Topeka Republican legislative leaders on Friday sought to distance themselves from a House-approved bill that would have allowed people to cite religious beliefs in denying services to same-sex couples.
House Bill 2453 was approved 72-49 on Wednesday, prompting strong reaction around the country.
But on Thursday Senate President Susan Wagle, R-Wichita, essentially killed the measure, saying the bill was much broader than supporters had claimed and it would have harmed businesses.
AT&T and other companies announced their opposition to the bill.
"This legislation is impossible to implement," said AT&T Kansas President Steve Hahn. "The bill promotes discriminatory behavior by businesses against their customers; and it interferes with AT&T's management of our employees," he said.
In Lawrence, David Greenbaum, the owner of DoctorDave Computer Repair, on Friday decided to shut down for one day in protest of the bill.
"Denying customers service is bad for business and bad for the Kansas economy. Our Legislature should be encouraging companies to do business in and with Kansans," Greenbaum said.
He said denying service would also show customers what it feels like to be turned away.
A coalition of large and small businesses, including KCP&L and the Wichita Independent Business Association, also voiced opposition.
"This bill is discriminatory and also unworkable," said Chuck Caisley, vice president of marketing and public affairs for KCP&L.
House Speaker Ray Merrick, R-Stilwell, said he voted for the measure believing it was a narrow protection of religious freedoms in the face of federal court decisions in states around the country striking down same-sex marriage bans similar to the one in the Kansas Constitution.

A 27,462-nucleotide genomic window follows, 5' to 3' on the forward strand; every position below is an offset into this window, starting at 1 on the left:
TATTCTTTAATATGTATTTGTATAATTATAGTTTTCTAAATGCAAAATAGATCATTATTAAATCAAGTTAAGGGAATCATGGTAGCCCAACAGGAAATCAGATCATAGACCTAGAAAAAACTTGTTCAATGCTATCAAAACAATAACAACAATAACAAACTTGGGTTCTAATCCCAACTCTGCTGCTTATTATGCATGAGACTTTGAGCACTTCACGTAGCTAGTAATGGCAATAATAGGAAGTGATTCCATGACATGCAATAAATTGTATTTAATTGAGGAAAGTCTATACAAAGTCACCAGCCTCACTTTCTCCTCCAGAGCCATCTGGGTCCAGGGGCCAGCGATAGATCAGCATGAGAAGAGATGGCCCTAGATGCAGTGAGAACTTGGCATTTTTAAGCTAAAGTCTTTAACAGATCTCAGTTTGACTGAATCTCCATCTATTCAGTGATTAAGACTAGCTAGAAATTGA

"I didn't see all the bogeymen in it that everyone else has seen," Merrick said.
But Merrick said since the vote he has seen the bill can be interpreted in many ways.
He, Wagle and other GOP leaders said the Legislature would continue working on a measure to protect religious freedoms but not in a way that discriminated against gays and lesbians.
Supporters of HB 2453 said it would protect from lawsuits and government action individuals who refuse to provide services to same-sex couples because they believe homosexuality is morally wrong.
They said these peoples’ religious rights are being trampled by recent court decisions striking down other states’ bans on same-sex marriages.
But gay-rights advocates said the bill would have allowed widespread discrimination against gays and lesbians that would be equivalent to the days when blacks or inter-racial couples were denied equal treatment.
They said that under the bill same-sex couples could be denied being served in restaurants or that police could decide not to assist a same-sex married couple in distress.
The bill said that a governmental entity could not require an individual or religious entity to treat a marriage as valid if doing so would be contrary to sincerely held religious beliefs of the individual or religious entity.
Wagle said one of her concerns was that the bill would have allowed a police officer or firefighter to refuse assistance. That needs to change in any potential legislation, she said. "Public service needs to remain public service for the entire public," she said.
Wagle also said small businesses would have been harmed because an employee could refuse to serve someone and the owner would be forced to find someone else to do the job.
She used the example of a baker she has used for weddings of her daughters. "If this bill were to become law and she chose not to serve a same-sex couple, this law would require her to find someone else to provide that service. She has no other employees," Wagle said.